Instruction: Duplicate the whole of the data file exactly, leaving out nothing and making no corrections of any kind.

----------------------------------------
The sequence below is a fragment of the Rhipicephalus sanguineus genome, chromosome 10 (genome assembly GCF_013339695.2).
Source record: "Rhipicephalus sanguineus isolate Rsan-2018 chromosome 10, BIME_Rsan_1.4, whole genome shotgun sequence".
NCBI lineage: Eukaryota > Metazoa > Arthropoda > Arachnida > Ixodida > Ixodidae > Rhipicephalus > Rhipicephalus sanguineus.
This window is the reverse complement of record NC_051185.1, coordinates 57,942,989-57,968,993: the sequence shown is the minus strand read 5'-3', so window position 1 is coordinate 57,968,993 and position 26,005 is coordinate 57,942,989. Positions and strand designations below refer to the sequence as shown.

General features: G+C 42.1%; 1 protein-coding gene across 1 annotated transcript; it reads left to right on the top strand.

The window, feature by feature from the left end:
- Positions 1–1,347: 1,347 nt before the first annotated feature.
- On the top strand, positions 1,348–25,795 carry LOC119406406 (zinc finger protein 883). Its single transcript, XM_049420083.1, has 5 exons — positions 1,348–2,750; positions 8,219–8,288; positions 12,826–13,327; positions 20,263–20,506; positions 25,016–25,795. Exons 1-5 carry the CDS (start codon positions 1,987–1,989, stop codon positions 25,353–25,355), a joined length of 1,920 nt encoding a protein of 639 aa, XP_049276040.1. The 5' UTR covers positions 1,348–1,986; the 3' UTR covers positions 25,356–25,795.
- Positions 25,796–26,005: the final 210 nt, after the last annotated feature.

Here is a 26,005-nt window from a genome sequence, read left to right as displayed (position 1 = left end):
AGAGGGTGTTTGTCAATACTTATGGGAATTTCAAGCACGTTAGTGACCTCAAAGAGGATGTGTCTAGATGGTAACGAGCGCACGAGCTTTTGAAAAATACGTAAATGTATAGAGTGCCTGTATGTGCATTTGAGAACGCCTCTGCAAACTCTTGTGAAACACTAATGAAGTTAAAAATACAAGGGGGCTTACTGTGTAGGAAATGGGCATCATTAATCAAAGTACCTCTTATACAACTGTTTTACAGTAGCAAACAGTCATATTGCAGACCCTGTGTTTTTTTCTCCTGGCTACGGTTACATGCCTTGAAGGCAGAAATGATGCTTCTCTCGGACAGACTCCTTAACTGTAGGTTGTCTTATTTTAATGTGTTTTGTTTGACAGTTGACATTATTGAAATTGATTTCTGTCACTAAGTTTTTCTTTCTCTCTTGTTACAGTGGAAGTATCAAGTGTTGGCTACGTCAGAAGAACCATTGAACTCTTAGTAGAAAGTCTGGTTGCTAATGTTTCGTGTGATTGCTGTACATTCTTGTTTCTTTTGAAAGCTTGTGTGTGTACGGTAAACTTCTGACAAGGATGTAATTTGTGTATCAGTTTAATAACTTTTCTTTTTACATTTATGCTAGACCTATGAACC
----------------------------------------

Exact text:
The sequence below is a fragment of the Rhipicephalus sanguineus genome, chromosome 10 (genome assembly GCF_013339695.2).
Source record: "Rhipicephalus sanguineus isolate Rsan-2018 chromosome 10, BIME_Rsan_1.4, whole genome shotgun sequence".
NCBI lineage: Eukaryota > Metazoa > Arthropoda > Arachnida > Ixodida > Ixodidae > Rhipicephalus > Rhipicephalus sanguineus.
This window is the reverse complement of record NC_051185.1, coordinates 57,942,989-57,968,993: the sequence shown is the minus strand read 5'-3', so window position 1 is coordinate 57,968,993 and position 26,005 is coordinate 57,942,989. Positions and strand designations below refer to the sequence as shown.

General features: G+C 42.1%; 1 protein-coding gene across 1 annotated transcript; it reads left to right on the top strand.

The window, feature by feature from the left end:
- Positions 1–1,347: 1,347 nt before the first annotated feature.
- On the top strand, positions 1,348–25,795 carry LOC119406406 (zinc finger protein 883). Its single transcript, XM_049420083.1, has 5 exons — positions 1,348–2,750; positions 8,219–8,288; positions 12,826–13,327; positions 20,263–20,506; positions 25,016–25,795. Exons 1-5 carry the CDS (start codon positions 1,987–1,989, stop codon positions 25,353–25,355), a joined length of 1,920 nt encoding a protein of 639 aa, XP_049276040.1. The 5' UTR covers positions 1,348–1,986; the 3' UTR covers positions 25,356–25,795.
- Positions 25,796–26,005: the final 210 nt, after the last annotated feature.

Here is a 26,005-nt window from a genome sequence, read left to right as displayed (position 1 = left end):
AGAGGGTGTTTGTCAATACTTATGGGAATTTCAAGCACGTTAGTGACCTCAAAGAGGATGTGTCTAGATGGTAACGAGCGCACGAGCTTTTGAAAAATACGTAAATGTATAGAGTGCCTGTATGTGCATTTGAGAACGCCTCTGCAAACTCTTGTGAAACACTAATGAAGTTAAAAATACAAGGGGGCTTACTGTGTAGGAAATGGGCATCATTAATCAAAGTACCTCTTATACAACTGTTTTACAGTAGCAAACAGTCATATTGCAGACCCTGTGTTTTTTTCTCCTGGCTACGGTTACATGCCTTGAAGGCAGAAATGATGCTTCTCTCGGACAGACTCCTTAACTGTAGGTTGTCTTATTTTAATGTGTTTTGTTTGACAGTTGACATTATTGAAATTGATTTCTGTCACTAAGTTTTTCTTTCTCTCTTGTTACAGTGGAAGTATCAAGTGTTGGCTACGTCAGAAGAACCATTGAACTCTTAGTAGAAAGTCTGGTTGCTAATGTTTCGTGTGATTGCTGTACATTCTTGTTTCTTTTGAAAGCTTGTGTGTGTACGGTAAACTTCTGACAAGGATGTAATTTGTGTATCAGTTTAATAACTTTTCTTTTTACATTTATGCTAGACCTATGAACC